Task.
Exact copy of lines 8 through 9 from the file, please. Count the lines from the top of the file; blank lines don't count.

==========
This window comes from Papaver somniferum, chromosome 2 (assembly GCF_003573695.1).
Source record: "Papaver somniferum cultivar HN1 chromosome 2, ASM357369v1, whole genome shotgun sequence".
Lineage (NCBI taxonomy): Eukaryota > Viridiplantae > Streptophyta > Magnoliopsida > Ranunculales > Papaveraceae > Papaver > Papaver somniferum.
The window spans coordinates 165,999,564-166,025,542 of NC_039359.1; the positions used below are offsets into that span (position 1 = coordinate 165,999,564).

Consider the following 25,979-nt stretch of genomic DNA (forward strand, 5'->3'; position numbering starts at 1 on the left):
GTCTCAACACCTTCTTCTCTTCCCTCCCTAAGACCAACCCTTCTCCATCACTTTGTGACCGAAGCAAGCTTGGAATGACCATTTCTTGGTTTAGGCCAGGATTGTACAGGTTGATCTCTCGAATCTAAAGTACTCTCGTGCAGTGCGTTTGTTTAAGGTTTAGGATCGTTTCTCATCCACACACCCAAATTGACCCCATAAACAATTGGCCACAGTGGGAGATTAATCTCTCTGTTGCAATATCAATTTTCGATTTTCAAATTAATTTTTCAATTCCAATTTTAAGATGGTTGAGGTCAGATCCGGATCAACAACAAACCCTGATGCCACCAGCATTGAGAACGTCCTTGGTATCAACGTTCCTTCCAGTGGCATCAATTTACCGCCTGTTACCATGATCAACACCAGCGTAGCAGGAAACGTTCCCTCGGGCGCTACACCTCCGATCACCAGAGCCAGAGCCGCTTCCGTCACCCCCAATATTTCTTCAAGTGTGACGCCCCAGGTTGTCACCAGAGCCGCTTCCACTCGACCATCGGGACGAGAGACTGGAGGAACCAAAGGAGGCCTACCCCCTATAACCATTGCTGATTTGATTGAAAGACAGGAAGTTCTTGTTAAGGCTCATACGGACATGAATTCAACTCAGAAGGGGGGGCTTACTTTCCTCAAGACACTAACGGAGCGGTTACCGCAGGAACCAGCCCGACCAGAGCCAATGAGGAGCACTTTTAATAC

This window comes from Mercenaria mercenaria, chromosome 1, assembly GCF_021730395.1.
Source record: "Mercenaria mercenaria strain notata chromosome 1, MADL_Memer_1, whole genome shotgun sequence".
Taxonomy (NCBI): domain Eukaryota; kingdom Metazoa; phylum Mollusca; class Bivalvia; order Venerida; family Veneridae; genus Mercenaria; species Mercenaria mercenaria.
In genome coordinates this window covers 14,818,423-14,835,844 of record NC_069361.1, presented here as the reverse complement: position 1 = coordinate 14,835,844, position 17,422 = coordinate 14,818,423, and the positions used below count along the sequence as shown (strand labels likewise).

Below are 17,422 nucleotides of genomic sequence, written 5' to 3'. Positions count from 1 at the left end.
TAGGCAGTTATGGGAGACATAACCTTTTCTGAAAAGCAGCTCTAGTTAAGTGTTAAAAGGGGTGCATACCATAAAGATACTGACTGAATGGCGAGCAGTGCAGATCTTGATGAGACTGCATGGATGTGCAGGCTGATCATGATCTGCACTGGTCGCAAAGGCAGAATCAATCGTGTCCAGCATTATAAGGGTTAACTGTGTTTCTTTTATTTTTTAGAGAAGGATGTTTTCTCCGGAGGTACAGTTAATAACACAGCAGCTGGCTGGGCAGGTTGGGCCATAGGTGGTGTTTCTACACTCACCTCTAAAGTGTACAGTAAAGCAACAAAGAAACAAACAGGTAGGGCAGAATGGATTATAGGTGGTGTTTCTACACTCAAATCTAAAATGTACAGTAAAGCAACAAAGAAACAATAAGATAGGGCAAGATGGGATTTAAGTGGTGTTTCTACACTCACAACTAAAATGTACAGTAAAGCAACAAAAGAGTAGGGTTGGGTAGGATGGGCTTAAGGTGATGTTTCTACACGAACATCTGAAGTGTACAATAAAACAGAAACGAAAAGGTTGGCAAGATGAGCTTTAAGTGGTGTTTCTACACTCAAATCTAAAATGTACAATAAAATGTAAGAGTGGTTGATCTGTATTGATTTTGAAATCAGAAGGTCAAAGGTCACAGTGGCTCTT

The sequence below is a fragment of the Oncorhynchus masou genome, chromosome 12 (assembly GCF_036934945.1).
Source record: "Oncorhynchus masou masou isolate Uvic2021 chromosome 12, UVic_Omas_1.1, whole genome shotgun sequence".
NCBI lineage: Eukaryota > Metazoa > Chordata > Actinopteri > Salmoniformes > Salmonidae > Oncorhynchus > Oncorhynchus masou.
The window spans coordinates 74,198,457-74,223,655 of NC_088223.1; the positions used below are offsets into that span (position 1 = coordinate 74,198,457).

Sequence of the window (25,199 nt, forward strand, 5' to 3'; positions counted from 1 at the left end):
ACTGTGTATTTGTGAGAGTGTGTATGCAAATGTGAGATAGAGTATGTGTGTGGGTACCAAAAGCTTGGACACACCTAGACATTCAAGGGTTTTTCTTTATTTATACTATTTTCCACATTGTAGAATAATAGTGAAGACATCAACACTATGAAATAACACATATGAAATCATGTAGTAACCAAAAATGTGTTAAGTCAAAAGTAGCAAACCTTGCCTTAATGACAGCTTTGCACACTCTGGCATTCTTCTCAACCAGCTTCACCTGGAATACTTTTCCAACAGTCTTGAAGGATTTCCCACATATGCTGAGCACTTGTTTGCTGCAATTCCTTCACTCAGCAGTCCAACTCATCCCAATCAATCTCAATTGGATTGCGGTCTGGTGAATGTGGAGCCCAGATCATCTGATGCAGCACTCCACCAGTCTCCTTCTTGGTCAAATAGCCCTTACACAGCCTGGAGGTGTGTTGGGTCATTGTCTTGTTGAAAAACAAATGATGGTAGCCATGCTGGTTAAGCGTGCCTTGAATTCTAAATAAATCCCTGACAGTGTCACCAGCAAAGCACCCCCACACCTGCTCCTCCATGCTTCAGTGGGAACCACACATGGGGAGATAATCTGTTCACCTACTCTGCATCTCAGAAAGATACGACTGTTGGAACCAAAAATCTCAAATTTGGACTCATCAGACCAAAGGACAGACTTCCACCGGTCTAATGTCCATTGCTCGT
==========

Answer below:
Source record: "Mercenaria mercenaria strain notata chromosome 1, MADL_Memer_1, whole genome shotgun sequence".
Taxonomy (NCBI): domain Eukaryota; kingdom Metazoa; phylum Mollusca; class Bivalvia; order Venerida; family Veneridae; genus Mercenaria; species Mercenaria mercenaria.